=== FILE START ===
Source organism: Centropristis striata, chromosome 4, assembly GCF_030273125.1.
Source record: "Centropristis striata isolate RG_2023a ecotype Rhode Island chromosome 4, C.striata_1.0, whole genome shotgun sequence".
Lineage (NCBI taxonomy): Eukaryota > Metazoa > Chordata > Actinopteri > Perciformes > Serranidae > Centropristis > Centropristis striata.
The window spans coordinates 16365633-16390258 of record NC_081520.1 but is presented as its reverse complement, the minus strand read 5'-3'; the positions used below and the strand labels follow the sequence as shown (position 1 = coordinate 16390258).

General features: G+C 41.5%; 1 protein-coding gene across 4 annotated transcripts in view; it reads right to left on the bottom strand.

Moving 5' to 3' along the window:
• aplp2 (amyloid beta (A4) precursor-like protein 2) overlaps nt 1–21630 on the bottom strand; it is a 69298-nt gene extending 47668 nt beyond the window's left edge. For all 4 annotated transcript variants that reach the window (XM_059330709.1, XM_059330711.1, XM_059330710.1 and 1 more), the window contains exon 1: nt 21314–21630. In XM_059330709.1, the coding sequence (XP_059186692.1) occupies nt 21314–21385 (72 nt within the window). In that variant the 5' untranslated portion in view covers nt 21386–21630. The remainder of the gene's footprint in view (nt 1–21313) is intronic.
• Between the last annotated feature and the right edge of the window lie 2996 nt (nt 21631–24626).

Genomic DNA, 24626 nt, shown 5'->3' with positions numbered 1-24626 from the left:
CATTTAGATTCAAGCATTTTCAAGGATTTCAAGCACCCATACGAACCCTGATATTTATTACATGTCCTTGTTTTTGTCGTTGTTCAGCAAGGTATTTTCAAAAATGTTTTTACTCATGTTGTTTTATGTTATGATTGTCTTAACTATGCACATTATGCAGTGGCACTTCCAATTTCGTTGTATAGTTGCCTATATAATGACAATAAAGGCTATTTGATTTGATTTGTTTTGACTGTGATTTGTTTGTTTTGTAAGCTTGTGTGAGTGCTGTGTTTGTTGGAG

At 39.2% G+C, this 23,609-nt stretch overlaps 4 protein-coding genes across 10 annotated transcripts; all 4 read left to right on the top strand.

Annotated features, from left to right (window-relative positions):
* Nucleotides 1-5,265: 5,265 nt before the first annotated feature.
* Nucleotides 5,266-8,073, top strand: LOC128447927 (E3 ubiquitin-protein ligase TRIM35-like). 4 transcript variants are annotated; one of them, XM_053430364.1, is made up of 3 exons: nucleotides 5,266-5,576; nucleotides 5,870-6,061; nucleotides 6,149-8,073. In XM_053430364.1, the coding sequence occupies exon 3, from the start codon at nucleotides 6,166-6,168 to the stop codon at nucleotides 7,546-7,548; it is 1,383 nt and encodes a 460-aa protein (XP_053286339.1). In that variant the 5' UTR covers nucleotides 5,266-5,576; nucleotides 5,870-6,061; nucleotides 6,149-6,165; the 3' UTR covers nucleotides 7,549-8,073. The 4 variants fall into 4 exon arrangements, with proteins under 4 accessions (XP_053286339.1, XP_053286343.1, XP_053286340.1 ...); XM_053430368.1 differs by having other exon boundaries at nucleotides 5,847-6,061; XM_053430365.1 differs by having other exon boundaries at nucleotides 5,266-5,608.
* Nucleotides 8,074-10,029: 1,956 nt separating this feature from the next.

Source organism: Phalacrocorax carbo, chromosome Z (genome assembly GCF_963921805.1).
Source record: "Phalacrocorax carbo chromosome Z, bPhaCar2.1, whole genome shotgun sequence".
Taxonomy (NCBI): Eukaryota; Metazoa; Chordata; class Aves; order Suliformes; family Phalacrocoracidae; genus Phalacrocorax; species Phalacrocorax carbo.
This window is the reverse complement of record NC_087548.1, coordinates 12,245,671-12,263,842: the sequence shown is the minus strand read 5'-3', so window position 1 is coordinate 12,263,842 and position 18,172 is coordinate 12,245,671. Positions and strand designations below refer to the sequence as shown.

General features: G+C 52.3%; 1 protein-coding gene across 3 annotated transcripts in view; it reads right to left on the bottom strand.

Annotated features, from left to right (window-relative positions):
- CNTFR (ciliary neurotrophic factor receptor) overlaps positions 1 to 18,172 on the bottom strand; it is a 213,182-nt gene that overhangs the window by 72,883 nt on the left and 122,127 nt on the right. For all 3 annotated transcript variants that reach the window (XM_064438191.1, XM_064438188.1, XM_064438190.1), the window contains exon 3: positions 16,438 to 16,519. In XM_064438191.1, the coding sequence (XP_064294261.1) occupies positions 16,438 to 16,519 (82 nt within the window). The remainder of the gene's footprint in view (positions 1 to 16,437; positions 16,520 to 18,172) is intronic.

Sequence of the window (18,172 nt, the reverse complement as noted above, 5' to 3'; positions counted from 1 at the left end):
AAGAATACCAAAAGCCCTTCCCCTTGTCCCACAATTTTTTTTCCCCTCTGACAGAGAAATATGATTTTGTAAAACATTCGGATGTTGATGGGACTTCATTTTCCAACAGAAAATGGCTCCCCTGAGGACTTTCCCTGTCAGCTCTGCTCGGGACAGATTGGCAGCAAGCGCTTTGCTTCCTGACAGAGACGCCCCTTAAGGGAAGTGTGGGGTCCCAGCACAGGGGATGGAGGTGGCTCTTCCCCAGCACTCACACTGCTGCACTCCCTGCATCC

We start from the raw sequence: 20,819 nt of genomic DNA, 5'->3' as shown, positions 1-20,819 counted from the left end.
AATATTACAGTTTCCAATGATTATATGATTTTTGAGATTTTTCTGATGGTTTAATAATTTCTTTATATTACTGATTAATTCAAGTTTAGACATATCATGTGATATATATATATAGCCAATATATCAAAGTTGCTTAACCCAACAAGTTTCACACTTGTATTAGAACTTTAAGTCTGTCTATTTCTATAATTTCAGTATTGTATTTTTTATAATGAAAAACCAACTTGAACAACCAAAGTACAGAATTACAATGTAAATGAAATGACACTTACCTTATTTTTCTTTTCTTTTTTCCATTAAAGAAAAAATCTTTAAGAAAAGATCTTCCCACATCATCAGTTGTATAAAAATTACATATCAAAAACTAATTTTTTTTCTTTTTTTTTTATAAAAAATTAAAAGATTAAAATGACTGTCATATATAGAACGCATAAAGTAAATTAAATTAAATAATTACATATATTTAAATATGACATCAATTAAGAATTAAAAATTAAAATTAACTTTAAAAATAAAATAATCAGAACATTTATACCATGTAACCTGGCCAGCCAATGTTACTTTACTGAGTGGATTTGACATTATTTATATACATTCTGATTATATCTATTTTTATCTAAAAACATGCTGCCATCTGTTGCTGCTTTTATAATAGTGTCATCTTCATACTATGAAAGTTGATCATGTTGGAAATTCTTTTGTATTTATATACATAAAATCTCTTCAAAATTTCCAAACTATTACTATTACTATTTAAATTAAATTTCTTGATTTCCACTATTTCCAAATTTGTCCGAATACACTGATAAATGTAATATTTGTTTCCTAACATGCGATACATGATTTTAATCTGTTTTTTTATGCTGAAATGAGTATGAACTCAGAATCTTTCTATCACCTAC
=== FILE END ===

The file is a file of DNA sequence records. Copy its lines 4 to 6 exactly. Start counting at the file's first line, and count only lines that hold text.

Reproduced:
The window spans coordinates 16365633-16390258 of record NC_081520.1 but is presented as its reverse complement, the minus strand read 5'-3'; the positions used below and the strand labels follow the sequence as shown (position 1 = coordinate 16390258).

General features: G+C 41.5%; 1 protein-coding gene across 4 annotated transcripts in view; it reads right to left on the bottom strand.

Moving 5' to 3' along the window: